Unmasking Our Bias
Updated: May 15, 2020
I put on my mask, hat, and sunglasses as I prepared to go for a walk. As I looked in the mirror before I walked out the door, I laughed at the image staring back at me. I was unrecognizable with nearly every inch of my face covered. These are the precautions we take in order to venture outside on a sunny day during the Coronavirus pandemic.
As I walked along and continued to think about how strange it felt to look like the headless woman, my mind wandered to the stories I’ve heard of people whose choice to wear a mask comes with much less levity and much greater risk than mine.
Stories like these..
A black doctor was handcuffed outside his home while he was wearing a medical mask and loading supplies for the homeless into the back of his vehicle.
A mother is afraid to let her black teenage son wear a mask because some people may find him “threatening,” but she’s also scared for his health if he doesn’t wear one.
Two black men were escorted out of a Walmart by a police officer for wearing masks because they looked “suspicious.”
An Asian woman was harassed for wearing a mask on the subway.
For some people of color, the choice to follow the suggestions or local mandates to wear a mask could lead to harassment or arrest, but the choice not to wear a mask could lead to infection. It’s a catch-22.
I lamented this reality as I walked. The discrimination that people of color face simply based on their appearance is nothing new. It’s a burden that they carry around daily as they have to think through how to dress, speak, and act in a way that will be most accepted and less likely to be perceived as a threat. I can’t imagine the toll that kind of weight takes on a person over the years.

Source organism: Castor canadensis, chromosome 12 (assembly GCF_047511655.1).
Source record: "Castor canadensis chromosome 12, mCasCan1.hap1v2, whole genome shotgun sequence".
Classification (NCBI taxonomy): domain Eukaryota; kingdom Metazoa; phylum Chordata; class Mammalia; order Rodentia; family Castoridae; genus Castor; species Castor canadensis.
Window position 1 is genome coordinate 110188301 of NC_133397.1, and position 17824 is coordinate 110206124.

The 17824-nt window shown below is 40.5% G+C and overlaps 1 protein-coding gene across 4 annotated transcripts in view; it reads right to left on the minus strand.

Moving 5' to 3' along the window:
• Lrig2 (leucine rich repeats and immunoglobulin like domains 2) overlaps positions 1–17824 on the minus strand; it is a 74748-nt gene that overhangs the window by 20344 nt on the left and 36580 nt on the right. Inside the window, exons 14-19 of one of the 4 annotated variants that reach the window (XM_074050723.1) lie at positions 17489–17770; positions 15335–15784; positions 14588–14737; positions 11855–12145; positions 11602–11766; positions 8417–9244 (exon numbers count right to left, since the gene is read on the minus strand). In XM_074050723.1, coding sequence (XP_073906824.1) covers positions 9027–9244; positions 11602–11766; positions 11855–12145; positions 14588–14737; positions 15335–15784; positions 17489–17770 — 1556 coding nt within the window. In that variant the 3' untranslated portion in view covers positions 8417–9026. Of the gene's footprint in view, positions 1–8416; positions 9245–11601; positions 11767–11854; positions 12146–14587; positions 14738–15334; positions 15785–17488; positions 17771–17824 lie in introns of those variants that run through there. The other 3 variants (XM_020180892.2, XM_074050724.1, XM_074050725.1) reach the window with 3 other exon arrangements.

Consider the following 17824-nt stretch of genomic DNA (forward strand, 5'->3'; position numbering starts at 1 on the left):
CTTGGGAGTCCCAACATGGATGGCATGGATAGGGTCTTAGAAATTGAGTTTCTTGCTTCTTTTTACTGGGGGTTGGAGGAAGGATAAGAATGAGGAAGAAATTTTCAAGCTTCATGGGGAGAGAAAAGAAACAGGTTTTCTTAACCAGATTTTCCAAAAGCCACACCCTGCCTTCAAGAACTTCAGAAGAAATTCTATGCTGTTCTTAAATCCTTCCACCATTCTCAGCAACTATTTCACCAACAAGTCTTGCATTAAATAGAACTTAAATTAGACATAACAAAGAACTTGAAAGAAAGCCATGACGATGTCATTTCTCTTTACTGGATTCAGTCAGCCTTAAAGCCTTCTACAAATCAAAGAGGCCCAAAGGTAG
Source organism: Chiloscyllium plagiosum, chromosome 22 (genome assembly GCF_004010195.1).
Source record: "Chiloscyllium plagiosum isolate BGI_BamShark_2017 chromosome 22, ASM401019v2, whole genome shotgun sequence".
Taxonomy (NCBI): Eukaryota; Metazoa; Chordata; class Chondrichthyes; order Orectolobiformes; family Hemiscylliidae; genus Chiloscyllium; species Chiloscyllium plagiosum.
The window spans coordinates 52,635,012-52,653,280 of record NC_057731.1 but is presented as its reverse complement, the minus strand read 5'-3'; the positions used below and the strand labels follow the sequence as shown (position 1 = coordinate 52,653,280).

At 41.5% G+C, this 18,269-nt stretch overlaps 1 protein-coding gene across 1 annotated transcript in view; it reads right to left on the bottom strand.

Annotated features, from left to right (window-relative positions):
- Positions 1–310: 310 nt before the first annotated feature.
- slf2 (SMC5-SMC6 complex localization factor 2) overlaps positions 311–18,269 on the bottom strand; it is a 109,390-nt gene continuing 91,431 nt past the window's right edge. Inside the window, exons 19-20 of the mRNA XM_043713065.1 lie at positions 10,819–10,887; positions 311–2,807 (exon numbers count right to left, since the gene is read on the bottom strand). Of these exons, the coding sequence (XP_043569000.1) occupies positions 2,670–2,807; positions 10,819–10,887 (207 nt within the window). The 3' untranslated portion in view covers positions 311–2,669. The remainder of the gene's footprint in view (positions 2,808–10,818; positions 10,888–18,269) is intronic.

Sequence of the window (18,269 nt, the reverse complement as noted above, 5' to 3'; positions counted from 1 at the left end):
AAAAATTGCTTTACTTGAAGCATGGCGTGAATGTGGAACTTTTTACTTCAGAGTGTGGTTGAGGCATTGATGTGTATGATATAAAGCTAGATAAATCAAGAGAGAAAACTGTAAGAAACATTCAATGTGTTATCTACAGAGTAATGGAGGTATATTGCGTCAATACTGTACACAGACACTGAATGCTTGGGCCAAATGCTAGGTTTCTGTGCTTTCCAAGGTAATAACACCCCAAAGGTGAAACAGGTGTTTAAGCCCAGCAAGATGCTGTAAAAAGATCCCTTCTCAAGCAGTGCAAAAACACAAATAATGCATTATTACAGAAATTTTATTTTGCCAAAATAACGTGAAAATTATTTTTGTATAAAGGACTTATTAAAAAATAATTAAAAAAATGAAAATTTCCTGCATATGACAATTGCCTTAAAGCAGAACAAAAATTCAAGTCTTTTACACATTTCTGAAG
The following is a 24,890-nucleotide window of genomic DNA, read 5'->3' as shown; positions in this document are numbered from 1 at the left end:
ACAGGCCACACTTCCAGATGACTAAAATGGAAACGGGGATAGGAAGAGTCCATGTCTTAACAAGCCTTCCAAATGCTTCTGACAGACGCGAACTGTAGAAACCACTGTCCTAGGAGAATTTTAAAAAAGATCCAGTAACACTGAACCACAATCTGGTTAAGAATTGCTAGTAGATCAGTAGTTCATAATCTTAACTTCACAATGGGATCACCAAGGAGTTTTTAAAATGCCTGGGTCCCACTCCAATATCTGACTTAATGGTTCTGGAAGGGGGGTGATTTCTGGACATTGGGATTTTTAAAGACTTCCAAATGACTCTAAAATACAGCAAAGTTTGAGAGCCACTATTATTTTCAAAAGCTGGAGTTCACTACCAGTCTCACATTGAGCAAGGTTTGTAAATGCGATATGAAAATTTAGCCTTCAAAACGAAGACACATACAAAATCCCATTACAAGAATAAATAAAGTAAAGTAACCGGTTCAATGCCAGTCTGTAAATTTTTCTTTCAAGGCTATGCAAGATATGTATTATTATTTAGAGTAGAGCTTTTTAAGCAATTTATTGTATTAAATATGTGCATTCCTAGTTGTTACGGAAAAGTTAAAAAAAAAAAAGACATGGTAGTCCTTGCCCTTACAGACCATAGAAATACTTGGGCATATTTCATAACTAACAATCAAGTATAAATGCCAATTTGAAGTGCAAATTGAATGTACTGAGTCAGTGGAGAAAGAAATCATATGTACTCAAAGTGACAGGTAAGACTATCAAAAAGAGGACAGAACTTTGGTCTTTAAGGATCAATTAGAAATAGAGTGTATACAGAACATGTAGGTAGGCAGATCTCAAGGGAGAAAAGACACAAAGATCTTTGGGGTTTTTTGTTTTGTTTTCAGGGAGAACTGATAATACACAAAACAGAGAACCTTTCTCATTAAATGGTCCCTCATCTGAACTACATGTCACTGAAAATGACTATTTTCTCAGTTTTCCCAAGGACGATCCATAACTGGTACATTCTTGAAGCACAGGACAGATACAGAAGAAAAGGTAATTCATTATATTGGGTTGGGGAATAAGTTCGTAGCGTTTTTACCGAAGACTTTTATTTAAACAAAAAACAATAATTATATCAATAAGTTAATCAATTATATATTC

I recognize the privilege that I have. I think back to middle school when one of my teachers told me that I had the “halo effect”. She said that I just looked innocent, and I could be guilty of a crime but no one would ever suspect me. While I’m sure she wouldn’t have acknowledged that her comment had anything to do with race, I’m also pretty sure that my blonde hair, blue eyes, and light skin had something to do with why she perceived me in such an angelic way.
The truth is that we all have bias. We are all affected by the stereotypes to which we’ve been exposed. We don’t need to deny our own prejudice. We actually need to unmask it. We need to grow in our awareness of our bias, acknowledge it when it pops up, and challenge our own perceptions. We need to ask ourselves questions like, “Why does that person seem suspicious to me?” “Why do I feel threatened or uncomfortable?” “Would I feel differently about this person’s behavior if they looked just like me?”
As I grieved the reality of racism during my walk, I also confessed the ways that I’ve been part of the problem. I admitted that there have been times when I have misjudged someone based solely on the way they look. I recognized that I am culpable for some of the same prejudices that I was lamenting.
In this current crisis, I know it’s easier and more comfortable to believe that we’re all in this together, but it’s a major disservice to our brothers and sisters of color to ignore the ways that they are disproportionately affected. This pandemic has the potential to unite us and to help us understand our common humanity, but it also highlights the differences in our experiences and the injustices that are perpetuated against some. Let’s make ourselves aware of the inequity, grieve the injustice, acknowledge our role in it, and do what we can to make it right.